You can start gentle walking when you feel ready. A change of scene can do wonders for you both if baby is crying or unsettled, so pop them in the pram, buggy or sling and head out! Not only will this help you clear your head, but it will help offload excess fluid from pregnancy, and reduce your risk of blood clots forming in the legs. Do what you can and don’t push it – listen to your body.

    If this feels ok, gradually build up to walking a bit more. Aim to build towards walking for 30 minutes a day 5 days a week. You don’t need to do this all in one go. Two 15 minute walks in the day is fine. And if you feel like doing more, great! But listen to your body; aches and pains are usually a sign it’s too much too soon. Some women find they bleed a bit more once they start moving around more. If this is not excessively heavy and you feel well, it’s nothing to worry about. 

    Start to build it up

    From about 4 weeks postnatal it’s recommended to start building in some gentle resistance exercises, just with body weight to begin with. Add some gentle movement to your daily routine like squats or lunges. And keep going with the pelvic floor exercises.

    From 6 weeks it’s ok to start adding in some light aerobic exercise. This could be using a cross trainer, or static bike. It’s likely to take longer than this if you had a tear or a caesarean – again if anything hurts it’s probably too soon.

    You might find meeting up with other mums and babies is a good way to get active and socialise. Lots of areas now offer buggy walks and buggy fitness classes. Some gyms also offer parent and baby fitness classes. It’s a great way to meet other parents! We’ve reviewed Buggyfit, a nationally available mum and baby exercise class in a previous Blog – take a look here.


    Swimming is a great low impact activity that’s gentle on your joints and can strengthen your muscles. It’s best to wait until your bleeding has stopped and stitches or wound have healed. This is likely to be at about 6 weeks. 

    We spoke to Ashley Jones from Swim England who told us “Swimming is a great way to get active again after having a baby. Exercising in water provides a safe, low-impact opportunity to be active, with recognised benefits on sleep and emotional wellbeing.”

    Yoga and Pilates

    These are good, low impact activities that will help you build muscle strength and improve function, especially in the tummy muscles. Lots of areas offer mum and baby classes, so you can take little one along with you. There are lots of postnatal specific videos available on sites like Youtube, we love the Pregnancy and Postpartum TV channel on Youtube for workouts pitched at all levels!

    Make sure you start easy and build up, however tempting it may be to steam ahead!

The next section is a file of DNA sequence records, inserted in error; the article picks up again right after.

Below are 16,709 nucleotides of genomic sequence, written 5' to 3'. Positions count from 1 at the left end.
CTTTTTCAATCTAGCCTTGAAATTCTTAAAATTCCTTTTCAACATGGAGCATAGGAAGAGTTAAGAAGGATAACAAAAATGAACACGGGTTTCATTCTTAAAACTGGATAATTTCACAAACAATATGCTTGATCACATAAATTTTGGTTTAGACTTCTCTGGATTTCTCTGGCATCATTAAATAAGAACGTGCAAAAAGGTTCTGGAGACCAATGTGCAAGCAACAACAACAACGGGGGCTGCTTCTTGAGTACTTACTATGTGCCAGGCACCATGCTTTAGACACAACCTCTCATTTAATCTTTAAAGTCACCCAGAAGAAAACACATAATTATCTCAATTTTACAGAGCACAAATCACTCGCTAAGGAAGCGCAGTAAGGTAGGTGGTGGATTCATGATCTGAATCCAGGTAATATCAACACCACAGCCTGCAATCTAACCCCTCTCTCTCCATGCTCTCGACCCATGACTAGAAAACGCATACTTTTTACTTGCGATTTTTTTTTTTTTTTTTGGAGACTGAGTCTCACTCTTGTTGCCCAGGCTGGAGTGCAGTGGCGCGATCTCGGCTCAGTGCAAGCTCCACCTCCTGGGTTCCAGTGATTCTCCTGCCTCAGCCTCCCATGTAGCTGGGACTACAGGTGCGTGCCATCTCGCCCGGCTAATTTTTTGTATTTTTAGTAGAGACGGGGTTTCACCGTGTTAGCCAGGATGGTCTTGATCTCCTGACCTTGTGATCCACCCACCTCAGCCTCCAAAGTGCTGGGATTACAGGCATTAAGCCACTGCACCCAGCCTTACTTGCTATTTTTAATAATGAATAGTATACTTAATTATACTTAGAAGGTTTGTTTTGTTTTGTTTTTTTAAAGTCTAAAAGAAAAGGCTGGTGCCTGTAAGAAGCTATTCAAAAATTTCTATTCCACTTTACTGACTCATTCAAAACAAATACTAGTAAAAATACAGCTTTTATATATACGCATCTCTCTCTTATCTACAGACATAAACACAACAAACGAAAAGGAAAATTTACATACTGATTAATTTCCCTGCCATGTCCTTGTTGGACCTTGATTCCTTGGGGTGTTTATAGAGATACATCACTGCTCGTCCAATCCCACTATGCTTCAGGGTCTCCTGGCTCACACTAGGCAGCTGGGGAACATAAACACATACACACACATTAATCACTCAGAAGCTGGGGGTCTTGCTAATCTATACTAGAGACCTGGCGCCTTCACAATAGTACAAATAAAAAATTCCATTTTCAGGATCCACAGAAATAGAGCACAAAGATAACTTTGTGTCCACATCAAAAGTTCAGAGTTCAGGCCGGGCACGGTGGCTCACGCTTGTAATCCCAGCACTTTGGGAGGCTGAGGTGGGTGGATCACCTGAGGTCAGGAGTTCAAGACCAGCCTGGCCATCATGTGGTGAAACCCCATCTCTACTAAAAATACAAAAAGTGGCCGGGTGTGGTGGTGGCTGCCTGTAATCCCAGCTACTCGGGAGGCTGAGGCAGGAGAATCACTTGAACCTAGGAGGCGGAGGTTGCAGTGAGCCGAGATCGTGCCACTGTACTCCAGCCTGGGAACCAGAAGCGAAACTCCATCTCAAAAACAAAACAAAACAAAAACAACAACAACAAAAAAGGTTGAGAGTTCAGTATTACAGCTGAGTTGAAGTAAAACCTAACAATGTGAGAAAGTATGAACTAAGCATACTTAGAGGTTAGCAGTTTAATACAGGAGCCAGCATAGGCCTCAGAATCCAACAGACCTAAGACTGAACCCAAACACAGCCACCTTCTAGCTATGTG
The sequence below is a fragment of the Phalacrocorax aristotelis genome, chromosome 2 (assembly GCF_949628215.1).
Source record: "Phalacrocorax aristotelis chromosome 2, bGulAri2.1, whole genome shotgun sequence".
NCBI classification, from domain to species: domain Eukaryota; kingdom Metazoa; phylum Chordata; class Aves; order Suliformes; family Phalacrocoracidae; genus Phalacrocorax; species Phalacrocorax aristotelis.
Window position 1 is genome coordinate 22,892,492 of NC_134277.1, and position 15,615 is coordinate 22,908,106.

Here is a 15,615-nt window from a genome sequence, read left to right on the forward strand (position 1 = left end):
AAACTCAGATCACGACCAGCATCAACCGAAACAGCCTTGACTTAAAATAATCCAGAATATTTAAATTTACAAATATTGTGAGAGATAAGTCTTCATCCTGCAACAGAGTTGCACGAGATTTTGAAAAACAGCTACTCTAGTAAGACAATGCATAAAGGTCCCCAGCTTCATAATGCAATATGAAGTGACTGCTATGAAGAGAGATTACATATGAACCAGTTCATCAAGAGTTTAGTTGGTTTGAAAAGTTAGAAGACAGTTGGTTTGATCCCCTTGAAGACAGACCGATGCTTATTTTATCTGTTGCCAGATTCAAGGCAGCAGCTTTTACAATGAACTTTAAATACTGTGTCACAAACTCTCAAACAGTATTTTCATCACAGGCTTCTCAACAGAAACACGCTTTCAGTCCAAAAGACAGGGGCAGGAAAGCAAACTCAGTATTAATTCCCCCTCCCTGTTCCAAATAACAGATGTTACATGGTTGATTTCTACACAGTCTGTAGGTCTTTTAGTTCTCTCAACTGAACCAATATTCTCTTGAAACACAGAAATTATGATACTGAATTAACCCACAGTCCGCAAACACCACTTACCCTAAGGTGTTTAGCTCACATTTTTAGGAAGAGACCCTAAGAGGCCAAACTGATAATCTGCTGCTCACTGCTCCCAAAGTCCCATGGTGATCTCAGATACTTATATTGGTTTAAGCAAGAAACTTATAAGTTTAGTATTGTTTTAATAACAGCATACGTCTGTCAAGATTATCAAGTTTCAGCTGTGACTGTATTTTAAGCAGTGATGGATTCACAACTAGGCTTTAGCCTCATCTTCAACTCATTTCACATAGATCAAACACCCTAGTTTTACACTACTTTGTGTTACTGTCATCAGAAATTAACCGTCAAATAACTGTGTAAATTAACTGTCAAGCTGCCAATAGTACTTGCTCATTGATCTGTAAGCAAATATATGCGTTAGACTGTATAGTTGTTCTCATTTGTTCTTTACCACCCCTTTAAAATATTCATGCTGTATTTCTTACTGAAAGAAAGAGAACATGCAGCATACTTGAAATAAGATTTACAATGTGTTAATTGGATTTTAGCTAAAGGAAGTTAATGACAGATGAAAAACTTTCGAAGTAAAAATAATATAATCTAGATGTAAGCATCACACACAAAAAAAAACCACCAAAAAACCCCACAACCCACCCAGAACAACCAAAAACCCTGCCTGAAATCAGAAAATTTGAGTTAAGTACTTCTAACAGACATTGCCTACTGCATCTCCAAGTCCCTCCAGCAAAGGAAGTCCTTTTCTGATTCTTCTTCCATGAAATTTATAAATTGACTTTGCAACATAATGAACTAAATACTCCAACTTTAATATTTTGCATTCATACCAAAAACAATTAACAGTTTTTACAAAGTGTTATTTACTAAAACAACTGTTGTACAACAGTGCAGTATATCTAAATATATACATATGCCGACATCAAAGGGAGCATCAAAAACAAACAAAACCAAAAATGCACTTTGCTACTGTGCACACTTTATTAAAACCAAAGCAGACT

High impact activities

    It’s best to wait 3-6 months after giving birth to do any high impact activities that involve running or jumping. This is to make sure the pelvic floor and tummy muscles have had time to recover.

    If you have any of the following symptoms, either before starting or once you’ve done high impact activities, it’s recommended to stop. Speak to your GP about a referral to a physiotherapist who specialises in pelvic health.

    • Incontinence (leaking of wee or poo)
    • Heaviness/dragging feeling in the pelvis
    • Discomfort while having sex
    • Difficulty fully emptying your bowels
    • Significant separation of your abdominal muscles, or diastasis recti
    • Pain in the lower back or pelvis, either there before, during or after impact exercise

    Provided you don’t have any of the above symptoms and you are recovering well from birth, you should be good to give higher impact activities a try. We always recommend starting gently to begin with. A Couch to 5k programme is a great way to get back into running. If you develop any of the above symptoms when you start running, it’s important to scale it back and speak to your GP or Women’s Health physiotherapist. Remember leakage is common, but it’s not normal.

    Once your baby is 6 months old, you can even run with them in the buggy. We’d always recommend using a buggy that’s properly designed for running, with a lockable front wheel. We are huge fans of the Out n About range.

    Want to know more about postnatal running? Check out this blog from leading postnatal physiotherapists Grainne Donnelly, Tom Goom and Emma Brockwell, on returning to running for women after having a baby.

    Getting active again after having your baby has so many benefits; but it’s important for your long term health to listen to your body and take things at your own pace. Everyone will recover at their own pace. If you need to wait, your body will thank you in the long run.

  3. Maternal Mental Health Week: Raising Awareness and Support for Mothers